As the temperature goes below freezing in many parts of the country, it is important to know the risk of hypothermia, a dangerous condition caused by exposure to extremely cold climates that may lead to organ failure and even death.

Around 1,300 people in the U.S. die of hypothermia every year. Hypothermia occurs when the human body can no longer produce enough heat for the proper functioning of the systems. The core body temperature falls below 35 degrees Celsius during the state.

It can be triggered by prolonged exposure to cold weather or immersion in cold water, certain medications and underlying pathological conditions.

What Happens During Hypothermia

When the core body temperature drops, it affects the functioning of the heart, nervous system and other organs. If not treated promptly, hypothermia can progress to complete heart failure, failure of the respiratory system and eventually death.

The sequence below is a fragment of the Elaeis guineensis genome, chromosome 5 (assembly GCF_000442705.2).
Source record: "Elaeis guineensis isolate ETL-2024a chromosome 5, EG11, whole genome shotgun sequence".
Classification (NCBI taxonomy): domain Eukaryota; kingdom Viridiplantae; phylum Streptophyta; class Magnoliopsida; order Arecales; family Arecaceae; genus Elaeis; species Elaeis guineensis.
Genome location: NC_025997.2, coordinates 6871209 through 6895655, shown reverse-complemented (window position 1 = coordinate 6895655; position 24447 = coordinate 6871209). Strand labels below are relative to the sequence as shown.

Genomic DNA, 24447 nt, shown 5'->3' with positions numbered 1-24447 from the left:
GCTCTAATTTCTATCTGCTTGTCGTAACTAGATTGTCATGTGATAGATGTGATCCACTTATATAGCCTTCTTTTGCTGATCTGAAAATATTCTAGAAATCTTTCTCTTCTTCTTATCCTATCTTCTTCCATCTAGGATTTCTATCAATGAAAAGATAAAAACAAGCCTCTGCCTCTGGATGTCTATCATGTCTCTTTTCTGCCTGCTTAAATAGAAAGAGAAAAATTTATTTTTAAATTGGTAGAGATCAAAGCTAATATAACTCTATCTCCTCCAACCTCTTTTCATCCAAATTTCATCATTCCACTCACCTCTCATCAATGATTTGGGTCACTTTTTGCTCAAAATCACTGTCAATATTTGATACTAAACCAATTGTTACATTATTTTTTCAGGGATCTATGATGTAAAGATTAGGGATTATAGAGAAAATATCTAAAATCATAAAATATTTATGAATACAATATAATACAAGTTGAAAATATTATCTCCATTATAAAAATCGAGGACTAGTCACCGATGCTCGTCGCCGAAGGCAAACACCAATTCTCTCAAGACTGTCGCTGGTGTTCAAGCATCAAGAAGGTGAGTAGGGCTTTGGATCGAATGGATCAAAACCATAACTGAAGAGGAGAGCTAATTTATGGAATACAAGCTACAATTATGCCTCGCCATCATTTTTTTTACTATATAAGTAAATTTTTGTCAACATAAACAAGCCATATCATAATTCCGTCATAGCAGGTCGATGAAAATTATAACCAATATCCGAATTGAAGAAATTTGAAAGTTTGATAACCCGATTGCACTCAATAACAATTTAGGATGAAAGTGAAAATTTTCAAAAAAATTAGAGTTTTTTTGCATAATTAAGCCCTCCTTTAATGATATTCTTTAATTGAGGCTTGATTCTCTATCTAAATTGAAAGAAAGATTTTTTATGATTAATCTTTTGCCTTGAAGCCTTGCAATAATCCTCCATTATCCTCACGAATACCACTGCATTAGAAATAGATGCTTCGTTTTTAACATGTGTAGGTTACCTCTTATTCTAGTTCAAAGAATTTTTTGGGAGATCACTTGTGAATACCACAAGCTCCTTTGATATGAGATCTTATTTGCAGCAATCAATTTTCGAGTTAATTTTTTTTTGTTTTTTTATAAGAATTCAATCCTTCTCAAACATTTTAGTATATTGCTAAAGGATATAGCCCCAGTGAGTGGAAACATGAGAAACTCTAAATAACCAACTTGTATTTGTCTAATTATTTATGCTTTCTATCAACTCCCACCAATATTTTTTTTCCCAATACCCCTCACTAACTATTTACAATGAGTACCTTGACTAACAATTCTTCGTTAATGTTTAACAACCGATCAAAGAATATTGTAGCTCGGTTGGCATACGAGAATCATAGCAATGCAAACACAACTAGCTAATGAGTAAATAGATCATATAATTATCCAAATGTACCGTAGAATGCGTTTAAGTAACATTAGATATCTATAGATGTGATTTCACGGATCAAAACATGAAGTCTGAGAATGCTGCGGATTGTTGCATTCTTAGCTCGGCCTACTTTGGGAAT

Complications may also include frostbite, which occurs when the body tissues — particularly in the exposed areas like the nose, hands, toes and cheeks — get frozen. If not treated right away, hypothermia can lead to gangrene, causing permanent tissue damage that may require amputation of the affected body part.

Elderly people, young children, unhoused individuals and those taking part in cold-weather sports are particularly at risk of hypothermia.

Signs of Hypothermia

The first sign of hypothermia is shivering, which is the body's natural defense mechanism to bring back the core temperature. Other signs include slurred speech, shallow breathing, weak pulse, poor coordination, confusion, memory loss, bright red skin and loss of consciousness.

Prevention and Treatment

One can prevent hypothermia by minimizing exposure to cold temperatures. The complications can be mitigated by seeking treatment when the symptoms begin.

A person who experiences mild hypothermia can feel better with first aid before they get medical assistance. Removing their cold wet clothes, moving them to a warmer dry shelter and offering extra clothing, warm blankets and warm liquids can help them recover. However, if a person turns unconscious, it is important to seek immediate medical attention.

Advanced hypothermia is treated at the hospital with techniques such as blood rewarming using a hemodialysis machine, providing warmed IV fluids and airway rewarming.